# What actually is white light?

I was studying spectra and suddenly a question popped up relating to the absorption spectra. When we say that the electron absorbs certain wavelengths(photons) so we are implying that white light is a collection of infinite photons of many many wavelengths and the electron simply eats it.

My question is what exactly is white light and how is it different from the monochromatic ones. Is it a bag of infinite photons of different wavelengths or is it a single photon? If it is a single photon then how can electron take up a photon from single photon and still the photon continues with other wavelengths?

• Jan 8, 2021 at 18:01

There is some confusion of terms in the question.

1. A photon is an elementary particle in the standard model of particle physics, see table. Its mass is equal to zero, it is a point particle, and its energy is equal to $$h*ν$$, where $$h$$ is planck's constant, $$ν$$ is the frequency for the classical electromagnetic wave, light, that emerges from a large number of such photons. As far as the photon is concerned the term "frequency" has no meaning other to identify its energy.

2. the electron is also a point particle in the same table with a fixed invariant mass of 0.51099895 MeV, which is invariant. In no way a free electron can absorb a photon, a photon can scatter off an electron, its energy becoming less. Absorption of photons can only happen in scatters of photons with bound electrons in energy levels, in atoms, molecules and lattices . It is the whole atom that absorbs the photon, the electron changing energy levels due to the absorption. The energy levels have a width, and that is reflected in the ability of atoms to absorb photons with a $$Δ(E)$$ in energy, which width is directly related to the frequency of the light of multitudes of photons.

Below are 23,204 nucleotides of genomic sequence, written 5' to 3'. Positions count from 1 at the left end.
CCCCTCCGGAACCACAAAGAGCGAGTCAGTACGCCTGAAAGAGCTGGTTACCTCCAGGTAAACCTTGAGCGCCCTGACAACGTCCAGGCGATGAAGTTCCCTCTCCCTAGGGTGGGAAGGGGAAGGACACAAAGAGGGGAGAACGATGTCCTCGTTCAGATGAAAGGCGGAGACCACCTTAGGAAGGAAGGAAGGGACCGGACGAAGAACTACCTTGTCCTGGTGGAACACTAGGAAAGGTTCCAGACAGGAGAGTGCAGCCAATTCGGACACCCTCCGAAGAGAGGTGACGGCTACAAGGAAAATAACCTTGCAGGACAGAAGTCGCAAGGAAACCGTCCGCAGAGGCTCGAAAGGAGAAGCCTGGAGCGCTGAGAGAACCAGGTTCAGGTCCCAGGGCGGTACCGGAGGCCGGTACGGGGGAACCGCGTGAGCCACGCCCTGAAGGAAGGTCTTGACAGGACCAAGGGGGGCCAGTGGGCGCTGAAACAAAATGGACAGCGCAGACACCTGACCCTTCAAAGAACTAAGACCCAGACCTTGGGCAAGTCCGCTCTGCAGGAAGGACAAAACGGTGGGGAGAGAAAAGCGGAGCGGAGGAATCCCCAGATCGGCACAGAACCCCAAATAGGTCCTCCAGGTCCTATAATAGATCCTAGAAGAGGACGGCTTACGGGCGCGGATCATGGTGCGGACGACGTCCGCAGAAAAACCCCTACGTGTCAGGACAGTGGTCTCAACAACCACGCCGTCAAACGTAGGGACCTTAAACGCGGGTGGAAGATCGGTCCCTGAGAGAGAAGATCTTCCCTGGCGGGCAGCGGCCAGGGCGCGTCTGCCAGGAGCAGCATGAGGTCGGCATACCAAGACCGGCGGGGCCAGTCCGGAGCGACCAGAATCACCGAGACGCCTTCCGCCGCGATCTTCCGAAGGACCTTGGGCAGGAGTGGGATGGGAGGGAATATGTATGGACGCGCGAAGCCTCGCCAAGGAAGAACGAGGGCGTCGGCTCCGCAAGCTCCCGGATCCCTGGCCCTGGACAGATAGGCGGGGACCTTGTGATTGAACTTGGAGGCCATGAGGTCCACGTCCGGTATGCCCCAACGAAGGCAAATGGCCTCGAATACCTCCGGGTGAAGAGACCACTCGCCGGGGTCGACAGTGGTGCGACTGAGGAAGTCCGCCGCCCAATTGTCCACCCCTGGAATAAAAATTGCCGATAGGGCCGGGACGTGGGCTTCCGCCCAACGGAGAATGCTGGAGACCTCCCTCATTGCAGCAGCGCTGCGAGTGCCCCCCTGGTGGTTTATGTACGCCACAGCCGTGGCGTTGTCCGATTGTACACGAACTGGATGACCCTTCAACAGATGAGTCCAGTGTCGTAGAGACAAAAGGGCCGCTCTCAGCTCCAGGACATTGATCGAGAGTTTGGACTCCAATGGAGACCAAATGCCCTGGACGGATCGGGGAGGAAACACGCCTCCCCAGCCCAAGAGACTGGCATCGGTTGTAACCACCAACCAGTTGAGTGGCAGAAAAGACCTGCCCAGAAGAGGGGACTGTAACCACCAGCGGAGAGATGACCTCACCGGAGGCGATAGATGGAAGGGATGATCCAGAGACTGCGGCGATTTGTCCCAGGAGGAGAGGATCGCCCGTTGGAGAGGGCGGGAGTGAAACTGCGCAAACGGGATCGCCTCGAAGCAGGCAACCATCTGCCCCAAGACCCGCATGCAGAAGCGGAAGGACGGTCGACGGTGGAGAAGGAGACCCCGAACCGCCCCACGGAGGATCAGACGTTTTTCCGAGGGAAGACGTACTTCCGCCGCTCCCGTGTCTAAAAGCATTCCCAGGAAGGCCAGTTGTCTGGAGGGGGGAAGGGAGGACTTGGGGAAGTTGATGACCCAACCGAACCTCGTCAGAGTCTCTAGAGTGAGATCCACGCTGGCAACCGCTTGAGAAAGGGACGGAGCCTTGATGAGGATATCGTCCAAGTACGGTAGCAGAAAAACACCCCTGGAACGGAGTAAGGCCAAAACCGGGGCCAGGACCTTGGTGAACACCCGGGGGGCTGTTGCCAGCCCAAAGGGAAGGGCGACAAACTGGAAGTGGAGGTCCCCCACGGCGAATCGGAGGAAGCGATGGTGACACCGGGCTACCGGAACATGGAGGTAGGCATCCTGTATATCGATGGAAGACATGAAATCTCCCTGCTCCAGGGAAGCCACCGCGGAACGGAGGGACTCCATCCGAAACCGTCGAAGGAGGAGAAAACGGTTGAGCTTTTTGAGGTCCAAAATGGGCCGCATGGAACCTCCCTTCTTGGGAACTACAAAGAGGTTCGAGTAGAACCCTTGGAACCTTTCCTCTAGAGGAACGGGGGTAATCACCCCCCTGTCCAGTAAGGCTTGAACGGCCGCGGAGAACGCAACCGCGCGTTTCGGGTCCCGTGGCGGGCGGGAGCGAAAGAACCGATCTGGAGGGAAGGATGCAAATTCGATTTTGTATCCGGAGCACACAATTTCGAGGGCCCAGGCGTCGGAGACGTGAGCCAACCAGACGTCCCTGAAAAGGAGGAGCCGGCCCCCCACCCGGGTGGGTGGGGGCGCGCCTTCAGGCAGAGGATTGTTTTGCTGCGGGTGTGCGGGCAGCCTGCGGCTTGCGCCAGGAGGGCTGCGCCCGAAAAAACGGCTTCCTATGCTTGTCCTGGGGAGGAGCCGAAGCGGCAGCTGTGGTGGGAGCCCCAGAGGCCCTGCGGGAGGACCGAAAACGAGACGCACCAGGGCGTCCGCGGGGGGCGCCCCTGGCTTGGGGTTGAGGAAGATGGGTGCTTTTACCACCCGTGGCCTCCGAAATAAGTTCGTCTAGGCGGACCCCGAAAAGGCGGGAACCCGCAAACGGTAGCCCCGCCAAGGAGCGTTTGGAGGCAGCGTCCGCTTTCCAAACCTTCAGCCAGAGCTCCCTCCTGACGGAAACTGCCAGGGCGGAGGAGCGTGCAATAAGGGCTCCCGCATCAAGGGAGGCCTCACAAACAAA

3. The colors of the spectrum are not one to one with the colors our eyes have defined. The spectrum from a crystal have specific frequencies that we have named with the color we see, and there, there is a one to one correspondence, frequency to color. Note there is no "white" in the spectrum:

But our eyes can see the same named colors with a combination of light frequencies, called color perception:

The color perceived at point T , comes from a combination of frequencies, and many different pairs give the same perceived color. White in this plot is around the achromatic point. Please read the link for details.

In summary, white is not a color in the visible light spectrum, many frequencies could make up the perception of white color, which means that photons of a large variation in energies make up the white color.

Is it a bag of infinite photons of different wavelengths

The figure shows how the frequencies combine to give the perception of white. One needs many photons for our eyes to be able to perceive them, but even a few hundreds can give a signal to the brain, this link might interest you.

or is it a single photon.

A single photon cannot give the perception of white.

Hope this helps.

Edit: Since comments might disappear if there are too many, I copy here a significant comment by @PhysicsTeacher:

but it should be noted that when speaking generally of "white light" one often means light that contains all the spectrum to a significant degree, rather than just a combination of a few frequencies. This is because the context is often that of illumination, and illumination with a weird and tiny frequency combination will result in distorted, "artificial" colors ratther than the "real" colors (i.e. the colors seen in daylight). –

• Your answer made me realize that all the fuss about pink not being a real (spectral) color is (should be) overshadowed by the fact that white isn't either! Jan 8, 2021 at 6:36